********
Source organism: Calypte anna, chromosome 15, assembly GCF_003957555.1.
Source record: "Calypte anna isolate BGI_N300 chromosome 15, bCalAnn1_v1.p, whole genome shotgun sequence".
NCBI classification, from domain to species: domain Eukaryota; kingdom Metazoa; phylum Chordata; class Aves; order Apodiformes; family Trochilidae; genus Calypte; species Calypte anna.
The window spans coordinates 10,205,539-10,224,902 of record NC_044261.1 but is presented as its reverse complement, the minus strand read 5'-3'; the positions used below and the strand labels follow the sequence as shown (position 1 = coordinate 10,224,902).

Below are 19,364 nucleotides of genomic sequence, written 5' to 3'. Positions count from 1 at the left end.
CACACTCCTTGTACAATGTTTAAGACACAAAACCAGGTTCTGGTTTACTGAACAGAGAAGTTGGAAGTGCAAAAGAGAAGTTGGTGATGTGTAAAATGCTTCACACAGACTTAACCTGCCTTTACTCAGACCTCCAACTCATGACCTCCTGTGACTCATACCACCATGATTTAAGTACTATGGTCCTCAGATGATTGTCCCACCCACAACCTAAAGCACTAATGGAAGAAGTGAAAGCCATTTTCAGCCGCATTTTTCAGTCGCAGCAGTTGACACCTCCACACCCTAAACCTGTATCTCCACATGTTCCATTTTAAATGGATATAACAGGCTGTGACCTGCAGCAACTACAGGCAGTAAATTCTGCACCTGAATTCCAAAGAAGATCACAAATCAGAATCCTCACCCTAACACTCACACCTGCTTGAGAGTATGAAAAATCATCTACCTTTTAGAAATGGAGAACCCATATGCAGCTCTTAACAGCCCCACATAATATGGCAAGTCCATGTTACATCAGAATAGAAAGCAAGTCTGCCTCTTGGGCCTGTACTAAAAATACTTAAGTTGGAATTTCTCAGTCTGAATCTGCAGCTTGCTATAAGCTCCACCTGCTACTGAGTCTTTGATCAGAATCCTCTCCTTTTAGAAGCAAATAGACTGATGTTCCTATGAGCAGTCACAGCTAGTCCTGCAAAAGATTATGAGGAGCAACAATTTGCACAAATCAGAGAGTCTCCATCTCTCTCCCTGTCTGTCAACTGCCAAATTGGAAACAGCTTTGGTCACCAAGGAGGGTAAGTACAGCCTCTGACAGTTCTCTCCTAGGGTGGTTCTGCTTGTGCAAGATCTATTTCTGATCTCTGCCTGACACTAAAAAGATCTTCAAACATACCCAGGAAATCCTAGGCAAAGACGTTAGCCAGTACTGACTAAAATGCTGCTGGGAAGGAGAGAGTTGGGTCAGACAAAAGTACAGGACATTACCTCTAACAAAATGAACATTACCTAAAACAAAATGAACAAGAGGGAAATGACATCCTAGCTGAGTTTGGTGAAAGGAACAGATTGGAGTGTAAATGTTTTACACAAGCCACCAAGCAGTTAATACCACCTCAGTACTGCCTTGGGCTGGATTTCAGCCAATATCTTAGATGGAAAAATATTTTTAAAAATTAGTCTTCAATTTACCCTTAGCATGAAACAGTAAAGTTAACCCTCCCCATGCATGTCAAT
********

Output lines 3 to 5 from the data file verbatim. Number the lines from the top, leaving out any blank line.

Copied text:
NCBI classification, from domain to species: domain Eukaryota; kingdom Metazoa; phylum Chordata; class Aves; order Apodiformes; family Trochilidae; genus Calypte; species Calypte anna.
The window spans coordinates 10,205,539-10,224,902 of record NC_044261.1 but is presented as its reverse complement, the minus strand read 5'-3'; the positions used below and the strand labels follow the sequence as shown (position 1 = coordinate 10,224,902).

Below are 19,364 nucleotides of genomic sequence, written 5' to 3'. Positions count from 1 at the left end.